Community radio is a broadcast medium operated ‘in the community, for the community, about the community and by the community’, as radio broadcaster from Philippines, Louise Tabing writes in the UNESCO-published How to Do Community Radio. More localised than state-owned and commercial radio, community radio enables communities to become both producers and listeners of their own content, generating programming that is more specific and relevant to the needs and interests of its catchment area. In India, community-run organisations were allowed to own and operate radio stations in 2006 and, currently, according to the Ministry of Information and Broadcasting, there are 251 such community radio stations across the country located across 27 states and Union Territories.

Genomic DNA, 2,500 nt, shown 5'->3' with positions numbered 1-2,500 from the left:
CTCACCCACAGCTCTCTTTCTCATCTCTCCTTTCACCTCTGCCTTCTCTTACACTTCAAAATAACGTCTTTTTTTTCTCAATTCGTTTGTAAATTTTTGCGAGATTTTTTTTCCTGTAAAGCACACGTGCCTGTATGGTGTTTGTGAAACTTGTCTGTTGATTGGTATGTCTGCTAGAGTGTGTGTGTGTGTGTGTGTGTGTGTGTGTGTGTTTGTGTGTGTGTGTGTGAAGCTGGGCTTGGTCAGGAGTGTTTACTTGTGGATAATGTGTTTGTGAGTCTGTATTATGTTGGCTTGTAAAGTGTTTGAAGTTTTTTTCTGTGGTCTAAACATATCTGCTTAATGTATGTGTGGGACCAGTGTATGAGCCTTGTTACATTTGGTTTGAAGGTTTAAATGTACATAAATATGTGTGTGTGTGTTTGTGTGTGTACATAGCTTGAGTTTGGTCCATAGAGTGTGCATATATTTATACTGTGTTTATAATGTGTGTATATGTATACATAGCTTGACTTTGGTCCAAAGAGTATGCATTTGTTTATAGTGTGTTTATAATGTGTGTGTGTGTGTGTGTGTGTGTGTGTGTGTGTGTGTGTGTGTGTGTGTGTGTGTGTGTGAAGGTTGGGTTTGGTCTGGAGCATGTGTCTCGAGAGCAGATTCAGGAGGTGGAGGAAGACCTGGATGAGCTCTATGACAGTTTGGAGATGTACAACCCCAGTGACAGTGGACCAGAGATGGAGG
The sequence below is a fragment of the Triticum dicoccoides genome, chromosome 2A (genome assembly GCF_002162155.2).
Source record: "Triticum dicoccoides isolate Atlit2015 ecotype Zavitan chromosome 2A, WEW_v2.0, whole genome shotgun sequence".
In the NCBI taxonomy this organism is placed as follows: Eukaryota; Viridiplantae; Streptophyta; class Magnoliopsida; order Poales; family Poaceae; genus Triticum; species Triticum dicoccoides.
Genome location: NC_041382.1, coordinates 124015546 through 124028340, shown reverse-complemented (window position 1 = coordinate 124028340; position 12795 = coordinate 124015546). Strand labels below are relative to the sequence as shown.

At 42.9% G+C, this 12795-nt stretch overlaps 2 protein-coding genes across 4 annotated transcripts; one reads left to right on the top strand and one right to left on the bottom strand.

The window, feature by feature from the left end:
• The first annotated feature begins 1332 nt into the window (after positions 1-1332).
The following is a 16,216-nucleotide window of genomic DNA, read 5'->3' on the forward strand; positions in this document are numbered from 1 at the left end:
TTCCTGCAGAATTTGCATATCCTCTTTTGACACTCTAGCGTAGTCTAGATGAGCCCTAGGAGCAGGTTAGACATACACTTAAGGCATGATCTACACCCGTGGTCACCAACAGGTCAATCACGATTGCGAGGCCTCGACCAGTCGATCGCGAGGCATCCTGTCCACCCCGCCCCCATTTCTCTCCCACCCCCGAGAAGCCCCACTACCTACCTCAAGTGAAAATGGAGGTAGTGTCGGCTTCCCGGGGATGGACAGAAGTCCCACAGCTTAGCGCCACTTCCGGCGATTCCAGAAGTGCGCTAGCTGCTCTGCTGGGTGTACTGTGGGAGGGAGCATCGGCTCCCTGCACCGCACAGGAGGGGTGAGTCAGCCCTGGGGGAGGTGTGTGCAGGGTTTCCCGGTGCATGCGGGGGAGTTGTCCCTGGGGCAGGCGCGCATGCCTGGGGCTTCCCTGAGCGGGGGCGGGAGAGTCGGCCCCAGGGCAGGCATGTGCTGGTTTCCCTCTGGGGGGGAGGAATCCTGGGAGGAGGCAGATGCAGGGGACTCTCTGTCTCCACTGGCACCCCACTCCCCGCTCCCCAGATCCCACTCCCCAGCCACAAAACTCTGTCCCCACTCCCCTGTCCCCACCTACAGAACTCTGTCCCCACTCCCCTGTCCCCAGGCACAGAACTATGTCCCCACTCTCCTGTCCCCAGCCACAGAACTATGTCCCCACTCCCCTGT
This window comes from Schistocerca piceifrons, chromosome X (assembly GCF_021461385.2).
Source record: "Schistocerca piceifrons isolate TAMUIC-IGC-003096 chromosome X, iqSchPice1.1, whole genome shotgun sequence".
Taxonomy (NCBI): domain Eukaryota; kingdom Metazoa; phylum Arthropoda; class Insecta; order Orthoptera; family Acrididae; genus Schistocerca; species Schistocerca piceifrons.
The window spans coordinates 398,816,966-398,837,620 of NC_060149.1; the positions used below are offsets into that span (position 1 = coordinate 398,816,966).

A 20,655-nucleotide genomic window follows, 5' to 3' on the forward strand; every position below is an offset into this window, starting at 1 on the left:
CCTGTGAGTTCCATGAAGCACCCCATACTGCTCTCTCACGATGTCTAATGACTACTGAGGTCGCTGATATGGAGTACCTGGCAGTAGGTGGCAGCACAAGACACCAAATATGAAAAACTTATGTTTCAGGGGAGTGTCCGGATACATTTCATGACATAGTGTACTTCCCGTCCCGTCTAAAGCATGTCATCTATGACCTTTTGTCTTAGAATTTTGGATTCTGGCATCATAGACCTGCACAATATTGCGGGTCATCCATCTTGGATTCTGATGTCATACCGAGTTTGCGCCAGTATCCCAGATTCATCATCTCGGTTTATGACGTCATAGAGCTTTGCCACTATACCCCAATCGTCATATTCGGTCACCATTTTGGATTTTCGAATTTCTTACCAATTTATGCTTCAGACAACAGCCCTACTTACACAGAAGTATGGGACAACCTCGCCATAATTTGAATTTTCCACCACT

In India, community radio is a significant and important medium, functioning as a dynamic archive of the cultural traditions of communities in the region. It not only provides local artistes an important platform to showcase their talent, it also promotes and preserves local languages and indigenous traditions. In our world of pervasive globalised knowledge systems, community radio stations, embedded in the cultural landscape of the communities in which they operate, offer meaningful, localised ways of heritage conservation.